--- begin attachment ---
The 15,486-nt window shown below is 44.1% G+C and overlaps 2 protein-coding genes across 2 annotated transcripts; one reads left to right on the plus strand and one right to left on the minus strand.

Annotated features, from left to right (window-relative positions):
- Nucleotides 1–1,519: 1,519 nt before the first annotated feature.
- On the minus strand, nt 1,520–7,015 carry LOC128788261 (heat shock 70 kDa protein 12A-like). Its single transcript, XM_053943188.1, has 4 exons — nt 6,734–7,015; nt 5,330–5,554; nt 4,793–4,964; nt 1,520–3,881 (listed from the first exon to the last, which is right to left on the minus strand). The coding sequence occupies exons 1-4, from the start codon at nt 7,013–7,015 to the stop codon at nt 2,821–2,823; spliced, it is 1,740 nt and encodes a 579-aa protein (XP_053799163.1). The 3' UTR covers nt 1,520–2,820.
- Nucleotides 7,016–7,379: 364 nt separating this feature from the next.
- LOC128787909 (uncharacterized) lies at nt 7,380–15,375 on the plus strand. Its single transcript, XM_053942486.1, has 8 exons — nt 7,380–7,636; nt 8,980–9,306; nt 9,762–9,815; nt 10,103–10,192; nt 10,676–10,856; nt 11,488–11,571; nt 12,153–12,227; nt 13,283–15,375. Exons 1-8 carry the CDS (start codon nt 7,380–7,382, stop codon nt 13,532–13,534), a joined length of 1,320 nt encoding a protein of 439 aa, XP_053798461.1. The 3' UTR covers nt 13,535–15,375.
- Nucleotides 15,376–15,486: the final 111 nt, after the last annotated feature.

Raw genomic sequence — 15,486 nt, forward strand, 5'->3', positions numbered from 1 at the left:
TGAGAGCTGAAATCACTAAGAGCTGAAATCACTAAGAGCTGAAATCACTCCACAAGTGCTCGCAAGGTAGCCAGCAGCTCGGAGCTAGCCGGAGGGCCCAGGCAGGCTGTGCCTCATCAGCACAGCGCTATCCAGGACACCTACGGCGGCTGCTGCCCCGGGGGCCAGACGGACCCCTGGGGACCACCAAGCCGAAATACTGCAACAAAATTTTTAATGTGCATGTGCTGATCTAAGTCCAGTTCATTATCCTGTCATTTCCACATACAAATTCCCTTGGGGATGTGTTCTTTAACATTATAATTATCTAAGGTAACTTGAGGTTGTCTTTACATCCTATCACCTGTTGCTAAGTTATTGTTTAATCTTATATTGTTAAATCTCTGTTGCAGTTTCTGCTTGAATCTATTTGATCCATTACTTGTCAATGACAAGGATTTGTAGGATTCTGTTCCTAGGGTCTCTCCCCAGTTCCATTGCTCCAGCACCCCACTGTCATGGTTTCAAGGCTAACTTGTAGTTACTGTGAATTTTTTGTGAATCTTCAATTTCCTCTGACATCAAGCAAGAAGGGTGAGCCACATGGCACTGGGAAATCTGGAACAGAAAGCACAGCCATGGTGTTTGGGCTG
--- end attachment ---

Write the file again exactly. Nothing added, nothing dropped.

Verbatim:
The 15,486-nt window shown below is 44.1% G+C and overlaps 2 protein-coding genes across 2 annotated transcripts; one reads left to right on the plus strand and one right to left on the minus strand.

Annotated features, from left to right (window-relative positions):
- Nucleotides 1–1,519: 1,519 nt before the first annotated feature.
- On the minus strand, nt 1,520–7,015 carry LOC128788261 (heat shock 70 kDa protein 12A-like). Its single transcript, XM_053943188.1, has 4 exons — nt 6,734–7,015; nt 5,330–5,554; nt 4,793–4,964; nt 1,520–3,881 (listed from the first exon to the last, which is right to left on the minus strand). The coding sequence occupies exons 1-4, from the start codon at nt 7,013–7,015 to the stop codon at nt 2,821–2,823; spliced, it is 1,740 nt and encodes a 579-aa protein (XP_053799163.1). The 3' UTR covers nt 1,520–2,820.
- Nucleotides 7,016–7,379: 364 nt separating this feature from the next.
- LOC128787909 (uncharacterized) lies at nt 7,380–15,375 on the plus strand. Its single transcript, XM_053942486.1, has 8 exons — nt 7,380–7,636; nt 8,980–9,306; nt 9,762–9,815; nt 10,103–10,192; nt 10,676–10,856; nt 11,488–11,571; nt 12,153–12,227; nt 13,283–15,375. Exons 1-8 carry the CDS (start codon nt 7,380–7,382, stop codon nt 13,532–13,534), a joined length of 1,320 nt encoding a protein of 439 aa, XP_053798461.1. The 3' UTR covers nt 13,535–15,375.
- Nucleotides 15,376–15,486: the final 111 nt, after the last annotated feature.

Raw genomic sequence — 15,486 nt, forward strand, 5'->3', positions numbered from 1 at the left:
TGAGAGCTGAAATCACTAAGAGCTGAAATCACTAAGAGCTGAAATCACTCCACAAGTGCTCGCAAGGTAGCCAGCAGCTCGGAGCTAGCCGGAGGGCCCAGGCAGGCTGTGCCTCATCAGCACAGCGCTATCCAGGACACCTACGGCGGCTGCTGCCCCGGGGGCCAGACGGACCCCTGGGGACCACCAAGCCGAAATACTGCAACAAAATTTTTAATGTGCATGTGCTGATCTAAGTCCAGTTCATTATCCTGTCATTTCCACATACAAATTCCCTTGGGGATGTGTTCTTTAACATTATAATTATCTAAGGTAACTTGAGGTTGTCTTTACATCCTATCACCTGTTGCTAAGTTATTGTTTAATCTTATATTGTTAAATCTCTGTTGCAGTTTCTGCTTGAATCTATTTGATCCATTACTTGTCAATGACAAGGATTTGTAGGATTCTGTTCCTAGGGTCTCTCCCCAGTTCCATTGCTCCAGCACCCCACTGTCATGGTTTCAAGGCTAACTTGTAGTTACTGTGAATTTTTTGTGAATCTTCAATTTCCTCTGACATCAAGCAAGAAGGGTGAGCCACATGGCACTGGGAAATCTGGAACAGAAAGCACAGCCATGGTGTTTGGGCTG